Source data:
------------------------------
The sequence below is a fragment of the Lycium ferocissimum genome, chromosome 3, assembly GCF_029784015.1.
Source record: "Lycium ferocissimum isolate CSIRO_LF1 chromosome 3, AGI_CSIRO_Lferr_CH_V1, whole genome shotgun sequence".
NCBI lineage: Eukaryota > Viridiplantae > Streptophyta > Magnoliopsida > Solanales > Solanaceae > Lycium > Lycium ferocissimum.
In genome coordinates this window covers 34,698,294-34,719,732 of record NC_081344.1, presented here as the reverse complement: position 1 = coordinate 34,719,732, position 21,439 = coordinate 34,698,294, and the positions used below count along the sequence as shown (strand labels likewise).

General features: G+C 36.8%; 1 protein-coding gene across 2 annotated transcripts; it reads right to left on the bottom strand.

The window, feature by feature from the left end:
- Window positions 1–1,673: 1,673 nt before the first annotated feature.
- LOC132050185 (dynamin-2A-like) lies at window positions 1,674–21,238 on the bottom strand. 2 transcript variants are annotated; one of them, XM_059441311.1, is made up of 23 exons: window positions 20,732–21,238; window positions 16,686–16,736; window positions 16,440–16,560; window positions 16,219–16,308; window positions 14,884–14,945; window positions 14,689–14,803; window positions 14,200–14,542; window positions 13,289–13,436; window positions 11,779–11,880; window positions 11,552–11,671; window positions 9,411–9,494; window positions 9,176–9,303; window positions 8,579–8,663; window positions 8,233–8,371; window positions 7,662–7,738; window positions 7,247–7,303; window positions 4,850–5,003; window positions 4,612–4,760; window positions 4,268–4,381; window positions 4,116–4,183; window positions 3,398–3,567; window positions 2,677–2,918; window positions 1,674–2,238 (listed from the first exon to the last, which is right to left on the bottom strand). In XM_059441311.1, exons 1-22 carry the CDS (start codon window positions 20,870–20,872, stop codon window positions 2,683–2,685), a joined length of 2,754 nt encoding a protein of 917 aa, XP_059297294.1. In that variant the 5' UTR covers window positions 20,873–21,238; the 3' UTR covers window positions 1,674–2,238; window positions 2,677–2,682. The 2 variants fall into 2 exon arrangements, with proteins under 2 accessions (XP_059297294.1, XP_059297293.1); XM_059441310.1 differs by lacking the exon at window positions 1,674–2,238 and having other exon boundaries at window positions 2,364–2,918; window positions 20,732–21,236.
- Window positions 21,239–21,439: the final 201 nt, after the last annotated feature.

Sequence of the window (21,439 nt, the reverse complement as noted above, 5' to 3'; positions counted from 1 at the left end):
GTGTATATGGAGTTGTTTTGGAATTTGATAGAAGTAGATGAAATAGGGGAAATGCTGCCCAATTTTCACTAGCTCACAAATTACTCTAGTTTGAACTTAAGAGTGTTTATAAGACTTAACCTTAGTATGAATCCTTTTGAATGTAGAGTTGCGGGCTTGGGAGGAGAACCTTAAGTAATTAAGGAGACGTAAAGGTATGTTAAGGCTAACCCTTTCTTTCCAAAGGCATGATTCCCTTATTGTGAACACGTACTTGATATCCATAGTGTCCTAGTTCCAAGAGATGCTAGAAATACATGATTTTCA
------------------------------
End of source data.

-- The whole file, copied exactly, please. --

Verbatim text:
The sequence below is a fragment of the Lycium ferocissimum genome, chromosome 3, assembly GCF_029784015.1.
Source record: "Lycium ferocissimum isolate CSIRO_LF1 chromosome 3, AGI_CSIRO_Lferr_CH_V1, whole genome shotgun sequence".
NCBI lineage: Eukaryota > Viridiplantae > Streptophyta > Magnoliopsida > Solanales > Solanaceae > Lycium > Lycium ferocissimum.
In genome coordinates this window covers 34,698,294-34,719,732 of record NC_081344.1, presented here as the reverse complement: position 1 = coordinate 34,719,732, position 21,439 = coordinate 34,698,294, and the positions used below count along the sequence as shown (strand labels likewise).

General features: G+C 36.8%; 1 protein-coding gene across 2 annotated transcripts; it reads right to left on the bottom strand.

The window, feature by feature from the left end:
- Window positions 1–1,673: 1,673 nt before the first annotated feature.
- LOC132050185 (dynamin-2A-like) lies at window positions 1,674–21,238 on the bottom strand. 2 transcript variants are annotated; one of them, XM_059441311.1, is made up of 23 exons: window positions 20,732–21,238; window positions 16,686–16,736; window positions 16,440–16,560; window positions 16,219–16,308; window positions 14,884–14,945; window positions 14,689–14,803; window positions 14,200–14,542; window positions 13,289–13,436; window positions 11,779–11,880; window positions 11,552–11,671; window positions 9,411–9,494; window positions 9,176–9,303; window positions 8,579–8,663; window positions 8,233–8,371; window positions 7,662–7,738; window positions 7,247–7,303; window positions 4,850–5,003; window positions 4,612–4,760; window positions 4,268–4,381; window positions 4,116–4,183; window positions 3,398–3,567; window positions 2,677–2,918; window positions 1,674–2,238 (listed from the first exon to the last, which is right to left on the bottom strand). In XM_059441311.1, exons 1-22 carry the CDS (start codon window positions 20,870–20,872, stop codon window positions 2,683–2,685), a joined length of 2,754 nt encoding a protein of 917 aa, XP_059297294.1. In that variant the 5' UTR covers window positions 20,873–21,238; the 3' UTR covers window positions 1,674–2,238; window positions 2,677–2,682. The 2 variants fall into 2 exon arrangements, with proteins under 2 accessions (XP_059297294.1, XP_059297293.1); XM_059441310.1 differs by lacking the exon at window positions 1,674–2,238 and having other exon boundaries at window positions 2,364–2,918; window positions 20,732–21,236.
- Window positions 21,239–21,439: the final 201 nt, after the last annotated feature.

Sequence of the window (21,439 nt, the reverse complement as noted above, 5' to 3'; positions counted from 1 at the left end):
GTGTATATGGAGTTGTTTTGGAATTTGATAGAAGTAGATGAAATAGGGGAAATGCTGCCCAATTTTCACTAGCTCACAAATTACTCTAGTTTGAACTTAAGAGTGTTTATAAGACTTAACCTTAGTATGAATCCTTTTGAATGTAGAGTTGCGGGCTTGGGAGGAGAACCTTAAGTAATTAAGGAGACGTAAAGGTATGTTAAGGCTAACCCTTTCTTTCCAAAGGCATGATTCCCTTATTGTGAACACGTACTTGATATCCATAGTGTCCTAGTTCCAAGAGATGCTAGAAATACATGATTTTCA